In Belle Plaine, students have cabin fever

  • Article by: ERIN ADLER , Star Tribune
  • Updated: February 25, 2014 - 2:00 PM

Class gives high school students a taste of the building industry.


At Belle Plaine High School, students in a construction class are building a cabin, which will eventually be transported to a northeastern Minnesota campground so campers can rent it. The class provides hands-on experience with light construction for about a dozen students, who work in teams to learn about all aspects of building a small house. Belle Plaine High School students Taylor Wendt on the left and Travis LaTour insulated the ceiling of the cabin ] Richard Sennott/Star Tribune Belle Plaine, Minn Wednesday 2/19/2014) ** (cq)

Photo: Richard Sennott, Star Tribune

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Joe Deutsch has known he wanted to be an industrial tech teacher since he was in eighth grade.

Deutsch, who teaches at Belle Plaine Junior High and High School, always liked working with his hands and interacting with people, so the job seemed like a perfect fit.

This year, Deutsch is not only using those skills, he’s teaching them to a dozen young men enrolled in his light construction class as they build a 12-by-24-foot cabin from the ground up.

The cabin will eventually be taken to northeast Minnesota and rented out at a campground on the Gunflint Trail, where Deutsch works in the summers.

This is the first time the yearlong class has been offered and the first time Deutsch has built a cabin with students, though another class used to build a garden shed, he said.

“It’s a pretty cool project,” he said.

The class teaches students skills needed to work in the homebuilding industry, like how to pour concrete, install a standing-seam steel roof, put in windows and hand-frame rafters. But it also teaches more intangible things, he said.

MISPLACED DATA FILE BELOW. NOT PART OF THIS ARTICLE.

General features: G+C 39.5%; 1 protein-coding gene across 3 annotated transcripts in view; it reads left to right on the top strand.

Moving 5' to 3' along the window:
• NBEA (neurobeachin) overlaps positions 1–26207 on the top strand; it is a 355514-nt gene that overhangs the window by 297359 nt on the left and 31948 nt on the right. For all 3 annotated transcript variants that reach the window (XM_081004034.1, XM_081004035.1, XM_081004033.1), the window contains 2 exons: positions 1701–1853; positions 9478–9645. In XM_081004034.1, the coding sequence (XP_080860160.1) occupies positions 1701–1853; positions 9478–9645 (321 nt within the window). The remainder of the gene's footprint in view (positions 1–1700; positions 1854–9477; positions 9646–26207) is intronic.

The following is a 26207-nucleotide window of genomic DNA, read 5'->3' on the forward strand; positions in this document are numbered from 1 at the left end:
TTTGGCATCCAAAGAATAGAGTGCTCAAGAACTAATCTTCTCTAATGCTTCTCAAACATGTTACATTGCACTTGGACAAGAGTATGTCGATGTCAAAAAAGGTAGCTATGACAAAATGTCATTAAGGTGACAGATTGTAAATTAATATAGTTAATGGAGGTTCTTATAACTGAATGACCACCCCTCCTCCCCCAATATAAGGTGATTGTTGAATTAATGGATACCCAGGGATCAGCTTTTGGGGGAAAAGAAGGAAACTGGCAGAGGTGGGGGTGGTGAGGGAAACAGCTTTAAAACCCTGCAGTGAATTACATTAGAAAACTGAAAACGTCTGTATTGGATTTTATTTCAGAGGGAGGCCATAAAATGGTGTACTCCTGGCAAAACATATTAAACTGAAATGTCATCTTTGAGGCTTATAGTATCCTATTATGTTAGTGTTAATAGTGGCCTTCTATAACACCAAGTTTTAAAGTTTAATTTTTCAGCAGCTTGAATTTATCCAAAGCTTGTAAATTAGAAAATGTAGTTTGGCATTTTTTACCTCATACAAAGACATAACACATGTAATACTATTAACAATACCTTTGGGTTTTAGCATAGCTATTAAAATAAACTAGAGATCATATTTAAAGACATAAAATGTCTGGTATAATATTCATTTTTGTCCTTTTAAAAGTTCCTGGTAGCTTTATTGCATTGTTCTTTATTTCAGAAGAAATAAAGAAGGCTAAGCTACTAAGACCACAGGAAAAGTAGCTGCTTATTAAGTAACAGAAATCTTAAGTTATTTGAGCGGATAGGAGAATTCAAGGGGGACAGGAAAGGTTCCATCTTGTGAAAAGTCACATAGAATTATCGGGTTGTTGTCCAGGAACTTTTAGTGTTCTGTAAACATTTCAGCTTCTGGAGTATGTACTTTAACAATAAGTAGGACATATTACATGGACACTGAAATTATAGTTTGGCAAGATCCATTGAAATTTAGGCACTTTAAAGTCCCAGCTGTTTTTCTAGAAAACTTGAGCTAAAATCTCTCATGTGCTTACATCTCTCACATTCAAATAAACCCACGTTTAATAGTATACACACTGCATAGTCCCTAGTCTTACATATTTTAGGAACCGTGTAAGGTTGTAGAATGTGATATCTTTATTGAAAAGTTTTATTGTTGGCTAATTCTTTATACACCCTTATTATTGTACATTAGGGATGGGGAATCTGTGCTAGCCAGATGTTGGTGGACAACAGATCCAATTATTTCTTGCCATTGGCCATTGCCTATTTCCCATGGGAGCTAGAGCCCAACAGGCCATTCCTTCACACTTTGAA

“I think the big one is the ability to work hard and the work ethic,” he said. “But I think it’s equally important for students to find their passion — is this something you’d like to do for a living?”

Students work on various tasks in pairs. “Because it’s a group project, I think there’s a little bit more teamwork and camaraderie, just like you would probably find at a construction site,” he said.

He hopes to finish by April, but with only a half-hour each day to work, the class is a bit behind, he said.

When complete, the cabin will be worth $6,000 to $8,000, and students will have invested about 120 class periods, he said.

“I didn’t think it took this much work,” said Brandon Legg, a sophomore in the class.

Dave Siwek, owner of a Jordan lumber company, is providing all of the necessary materials. He will also drop the cabin off near Grand Marais when it’s done.

Builders needed

An added benefit of offering a construction class now is that there’s a real demand for “more good people in the [building] industry,” Deutsch said.

During the recession, when homebuilding screeched to a halt, many workers went into other professions, and some moved away. Now, as building picks up, there are jobs to be had in Minnesota. “I’ve been preaching that to the kids,” he said.

This semester, Burnsville High School also added a class covering construction basics because of the demand for skilled workers.

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